Not an Era for Women

Updated: Jun 17

I stood in front of the station; the twenty dollars clenched in my fist tightly as if they were the most valuable possession I had in this world. Simba was limping beside me, his tongue licking the boundary of his mouth as if ready to attack someone. I was stuck in a ‘do or die’ situation. It would be a matter of time before they will find me. My choices were clear: hop on that train and be far away from those monsters or lurk in the streets waiting for them to find me.

Illustration by Rihab Nadeem

I advanced to the ticket counter and purchased a ticket to Derby with my precious twenty dollars. The man behind the counter gave me a quizzical look. Obviously, any sane person would question an unaccompanied teenage girl dressed in rags and a hungry-looking dog beside her. The 19th century was not an era for the prosperity of women.

I finally found an empty cabin where I could sit peacefully without any watchful gaze examining my existence and of course map out my plan. I escaped the Broadmoor Asylum for Mad Women in the morning after breakfast, which meant they would not have noticed my absence until lunch. From informing the doctors and looking for me to finally revealing the bad news to my stepfather, it would have been dark outside and they would not have been able to hunt for me until the next morning. I could be safe in Derby for two days even if they immediately figured out my hideout, which was unlikely given that I had never told anyone about Brida, my pen pal.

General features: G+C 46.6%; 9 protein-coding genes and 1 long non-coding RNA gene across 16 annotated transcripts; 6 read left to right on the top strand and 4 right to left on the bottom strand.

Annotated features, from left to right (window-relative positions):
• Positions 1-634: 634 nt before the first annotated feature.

The train arrived at my destination just as the sun was setting on the thick, puffy clouds and dispersing its final light for all to witness until the next sunrise. I grabbed the handful of possessions I had stuffed in a dirty pillowcase stolen from the asylum and emerged out of the train with Simba. I knew the address by heart. The challenge was to find a means to reach there. Luckily, I spotted a truck whose driver was kind enough to drop me at my desired location. He said it was on his way. Finally, I had some luck.

Arriving at the given address, I could not keep the smile from creeping up on my face. I had finally made it! I had escaped successfully, and I was far away from the filthy reach of my stepfather. I was greeted humbly by all except Brida’s sister. She was a close-minded woman whose perceptions were dictated by stereotypes.

Just as I had feared, I spent two days there with utmost happiness until he came looking for me. He found me. He was standing in the doorway talking to Brida’s mother when he saw me. My stepfather held out the train ticket in the air to tease me. I was not careful enough. I was met with my inescapable fate. The 19th century was not for women to rise freely, to roam freely. And like the truck driver, this era belonged to betrayers.

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